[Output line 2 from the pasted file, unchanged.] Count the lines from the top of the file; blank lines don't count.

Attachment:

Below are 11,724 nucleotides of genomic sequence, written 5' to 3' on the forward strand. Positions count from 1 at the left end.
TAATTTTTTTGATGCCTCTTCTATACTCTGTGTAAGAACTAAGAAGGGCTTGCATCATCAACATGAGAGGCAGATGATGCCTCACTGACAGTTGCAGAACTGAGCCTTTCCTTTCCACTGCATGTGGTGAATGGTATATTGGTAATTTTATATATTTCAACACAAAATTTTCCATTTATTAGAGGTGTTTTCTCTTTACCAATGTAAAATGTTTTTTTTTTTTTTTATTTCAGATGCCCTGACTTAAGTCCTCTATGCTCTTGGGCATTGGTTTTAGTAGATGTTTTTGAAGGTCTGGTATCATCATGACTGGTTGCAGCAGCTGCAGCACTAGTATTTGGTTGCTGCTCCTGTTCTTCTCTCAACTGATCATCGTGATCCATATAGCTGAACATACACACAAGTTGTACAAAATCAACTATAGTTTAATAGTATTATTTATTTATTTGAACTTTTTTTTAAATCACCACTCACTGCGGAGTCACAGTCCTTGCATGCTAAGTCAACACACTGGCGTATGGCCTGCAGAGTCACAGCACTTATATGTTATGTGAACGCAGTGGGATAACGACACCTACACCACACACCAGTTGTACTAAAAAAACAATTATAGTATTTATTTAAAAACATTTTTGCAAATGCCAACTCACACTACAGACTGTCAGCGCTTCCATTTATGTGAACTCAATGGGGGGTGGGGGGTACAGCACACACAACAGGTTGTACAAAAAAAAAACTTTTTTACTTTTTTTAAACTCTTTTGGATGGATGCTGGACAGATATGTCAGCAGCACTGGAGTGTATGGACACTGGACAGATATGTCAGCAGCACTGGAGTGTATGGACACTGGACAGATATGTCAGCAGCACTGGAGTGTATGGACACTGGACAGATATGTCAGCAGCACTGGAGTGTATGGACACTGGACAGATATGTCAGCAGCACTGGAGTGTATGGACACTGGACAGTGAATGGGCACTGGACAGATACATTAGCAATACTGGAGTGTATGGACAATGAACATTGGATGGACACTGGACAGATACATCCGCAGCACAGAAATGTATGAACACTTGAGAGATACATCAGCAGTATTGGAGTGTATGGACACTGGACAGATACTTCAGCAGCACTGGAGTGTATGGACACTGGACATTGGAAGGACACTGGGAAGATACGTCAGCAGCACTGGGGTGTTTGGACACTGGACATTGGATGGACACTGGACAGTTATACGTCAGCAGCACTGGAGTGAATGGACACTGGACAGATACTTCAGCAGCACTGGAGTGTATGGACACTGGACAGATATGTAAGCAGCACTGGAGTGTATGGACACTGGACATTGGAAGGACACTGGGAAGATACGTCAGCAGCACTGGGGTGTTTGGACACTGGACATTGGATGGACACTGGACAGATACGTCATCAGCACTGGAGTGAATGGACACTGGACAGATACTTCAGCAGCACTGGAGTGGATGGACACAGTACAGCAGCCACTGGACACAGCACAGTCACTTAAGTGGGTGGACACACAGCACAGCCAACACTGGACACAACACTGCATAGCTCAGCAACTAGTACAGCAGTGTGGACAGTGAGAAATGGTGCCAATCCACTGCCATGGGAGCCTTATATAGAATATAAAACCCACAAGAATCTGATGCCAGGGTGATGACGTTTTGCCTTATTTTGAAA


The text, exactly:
TAATTTTTTTGATGCCTCTTCTATACTCTGTGTAAGAACTAAGAAGGGCTTGCATCATCAACATGAGAGGCAGATGATGCCTCACTGACAGTTGCAGAACTGAGCCTTTCCTTTCCACTGCATGTGGTGAATGGTATATTGGTAATTTTATATATTTCAACACAAAATTTTCCATTTATTAGAGGTGTTTTCTCTTTACCAATGTAAAATGTTTTTTTTTTTTTTTATTTCAGATGCCCTGACTTAAGTCCTCTATGCTCTTGGGCATTGGTTTTAGTAGATGTTTTTGAAGGTCTGGTATCATCATGACTGGTTGCAGCAGCTGCAGCACTAGTATTTGGTTGCTGCTCCTGTTCTTCTCTCAACTGATCATCGTGATCCATATAGCTGAACATACACACAAGTTGTACAAAATCAACTATAGTTTAATAGTATTATTTATTTATTTGAACTTTTTTTTAAATCACCACTCACTGCGGAGTCACAGTCCTTGCATGCTAAGTCAACACACTGGCGTATGGCCTGCAGAGTCACAGCACTTATATGTTATGTGAACGCAGTGGGATAACGACACCTACACCACACACCAGTTGTACTAAAAAAACAATTATAGTATTTATTTAAAAACATTTTTGCAAATGCCAACTCACACTACAGACTGTCAGCGCTTCCATTTATGTGAACTCAATGGGGGGTGGGGGGTACAGCACACACAACAGGTTGTACAAAAAAAAAACTTTTTTACTTTTTTTAAACTCTTTTGGATGGATGCTGGACAGATATGTCAGCAGCACTGGAGTGTATGGACACTGGACAGATATGTCAGCAGCACTGGAGTGTATGGACACTGGACAGATATGTCAGCAGCACTGGAGTGTATGGACACTGGACAGATATGTCAGCAGCACTGGAGTGTATGGACACTGGACAGATATGTCAGCAGCACTGGAGTGTATGGACACTGGACAGTGAATGGGCACTGGACAGATACATTAGCAATACTGGAGTGTATGGACAATGAACATTGGATGGACACTGGACAGATACATCCGCAGCACAGAAATGTATGAACACTTGAGAGATACATCAGCAGTATTGGAGTGTATGGACACTGGACAGATACTTCAGCAGCACTGGAGTGTATGGACACTGGACATTGGAAGGACACTGGGAAGATACGTCAGCAGCACTGGGGTGTTTGGACACTGGACATTGGATGGACACTGGACAGTTATACGTCAGCAGCACTGGAGTGAATGGACACTGGACAGATACTTCAGCAGCACTGGAGTGTATGGACACTGGACAGATATGTAAGCAGCACTGGAGTGTATGGACACTGGACATTGGAAGGACACTGGGAAGATACGTCAGCAGCACTGGGGTGTTTGGACACTGGACATTGGATGGACACTGGACAGATACGTCATCAGCACTGGAGTGAATGGACACTGGACAGATACTTCAGCAGCACTGGAGTGGATGGACACAGTACAGCAGCCACTGGACACAGCACAGTCACTTAAGTGGGTGGACACACAGCACAGCCAACACTGGACACAACACTGCATAGCTCAGCAACTAGTACAGCAGTGTGGACAGTGAGAAATGGTGCCAATCCACTGCCATGGGAGCCTTATATAGAATATAAAACCCACAAGAATCTGATGCCAGGGTGATGACGTTTTGCCTTATTTTGAAA